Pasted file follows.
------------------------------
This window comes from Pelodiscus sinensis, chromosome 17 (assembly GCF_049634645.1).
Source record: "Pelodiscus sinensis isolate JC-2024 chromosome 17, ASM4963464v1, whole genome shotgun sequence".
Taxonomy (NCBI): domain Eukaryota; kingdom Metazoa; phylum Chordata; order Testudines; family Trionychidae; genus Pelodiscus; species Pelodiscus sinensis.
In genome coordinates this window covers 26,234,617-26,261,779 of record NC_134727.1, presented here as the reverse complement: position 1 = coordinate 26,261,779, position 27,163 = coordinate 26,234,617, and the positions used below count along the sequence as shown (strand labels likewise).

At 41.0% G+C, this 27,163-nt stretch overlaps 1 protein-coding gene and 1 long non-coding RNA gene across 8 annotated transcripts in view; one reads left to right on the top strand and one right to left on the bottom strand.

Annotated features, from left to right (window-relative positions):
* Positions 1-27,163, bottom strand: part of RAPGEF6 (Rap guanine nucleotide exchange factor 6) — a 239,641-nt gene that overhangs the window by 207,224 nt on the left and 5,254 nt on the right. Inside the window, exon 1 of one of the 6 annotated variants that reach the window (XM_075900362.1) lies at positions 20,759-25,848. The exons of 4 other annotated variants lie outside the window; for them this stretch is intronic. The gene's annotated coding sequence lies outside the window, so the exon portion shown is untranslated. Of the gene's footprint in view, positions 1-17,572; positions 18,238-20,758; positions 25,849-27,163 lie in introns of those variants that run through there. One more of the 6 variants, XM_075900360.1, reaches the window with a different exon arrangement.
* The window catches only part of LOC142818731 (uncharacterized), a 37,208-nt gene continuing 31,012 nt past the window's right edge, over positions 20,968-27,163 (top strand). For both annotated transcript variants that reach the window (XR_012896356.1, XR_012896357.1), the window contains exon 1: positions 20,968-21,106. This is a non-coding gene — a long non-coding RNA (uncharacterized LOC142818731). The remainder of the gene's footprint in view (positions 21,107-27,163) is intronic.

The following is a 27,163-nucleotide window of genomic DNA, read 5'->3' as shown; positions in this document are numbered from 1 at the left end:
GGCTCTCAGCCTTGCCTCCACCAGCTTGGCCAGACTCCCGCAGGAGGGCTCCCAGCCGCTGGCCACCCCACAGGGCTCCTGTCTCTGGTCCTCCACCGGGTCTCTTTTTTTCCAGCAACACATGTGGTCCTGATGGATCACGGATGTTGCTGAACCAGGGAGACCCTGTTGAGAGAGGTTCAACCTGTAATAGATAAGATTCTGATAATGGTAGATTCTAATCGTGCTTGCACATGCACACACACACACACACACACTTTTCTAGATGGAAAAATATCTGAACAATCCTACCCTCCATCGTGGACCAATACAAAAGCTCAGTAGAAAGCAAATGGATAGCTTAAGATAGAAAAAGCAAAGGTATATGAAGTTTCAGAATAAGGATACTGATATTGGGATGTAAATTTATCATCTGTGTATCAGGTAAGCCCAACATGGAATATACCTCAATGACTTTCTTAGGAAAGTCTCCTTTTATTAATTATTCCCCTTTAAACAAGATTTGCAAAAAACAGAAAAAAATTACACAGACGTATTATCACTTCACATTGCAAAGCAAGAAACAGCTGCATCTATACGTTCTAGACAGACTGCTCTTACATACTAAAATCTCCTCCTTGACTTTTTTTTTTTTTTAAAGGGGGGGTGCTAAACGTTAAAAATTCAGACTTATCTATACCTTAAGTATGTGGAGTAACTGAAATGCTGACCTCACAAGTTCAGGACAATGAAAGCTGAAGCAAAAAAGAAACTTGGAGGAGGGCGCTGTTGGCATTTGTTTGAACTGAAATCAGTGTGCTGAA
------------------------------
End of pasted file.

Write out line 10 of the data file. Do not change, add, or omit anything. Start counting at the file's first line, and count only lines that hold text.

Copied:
GGCTCTCAGCCTTGCCTCCACCAGCTTGGCCAGACTCCCGCAGGAGGGCTCCCAGCCGCTGGCCACCCCACAGGGCTCCTGTCTCTGGTCCTCCACCGGGTCTCTTTTTTTCCAGCAACACATGTGGTCCTGATGGATCACGGATGTTGCTGAACCAGGGAGACCCTGTTGAGAGAGGTTCAACCTGTAATAGATAAGATTCTGATAATGGTAGATTCTAATCGTGCTTGCACATGCACACACACACACACACACACTTTTCTAGATGGAAAAATATCTGAACAATCCTACCCTCCATCGTGGACCAATACAAAAGCTCAGTAGAAAGCAAATGGATAGCTTAAGATAGAAAAAGCAAAGGTATATGAAGTTTCAGAATAAGGATACTGATATTGGGATGTAAATTTATCATCTGTGTATCAGGTAAGCCCAACATGGAATATACCTCAATGACTTTCTTAGGAAAGTCTCCTTTTATTAATTATTCCCCTTTAAACAAGATTTGCAAAAAACAGAAAAAAATTACACAGACGTATTATCACTTCACATTGCAAAGCAAGAAACAGCTGCATCTATACGTTCTAGACAGACTGCTCTTACATACTAAAATCTCCTCCTTGACTTTTTTTTTTTTTTAAAGGGGGGGTGCTAAACGTTAAAAATTCAGACTTATCTATACCTTAAGTATGTGGAGTAACTGAAATGCTGACCTCACAAGTTCAGGACAATGAAAGCTGAAGCAAAAAAGAAACTTGGAGGAGGGCGCTGTTGGCATTTGTTTGAACTGAAATCAGTGTGCTGAA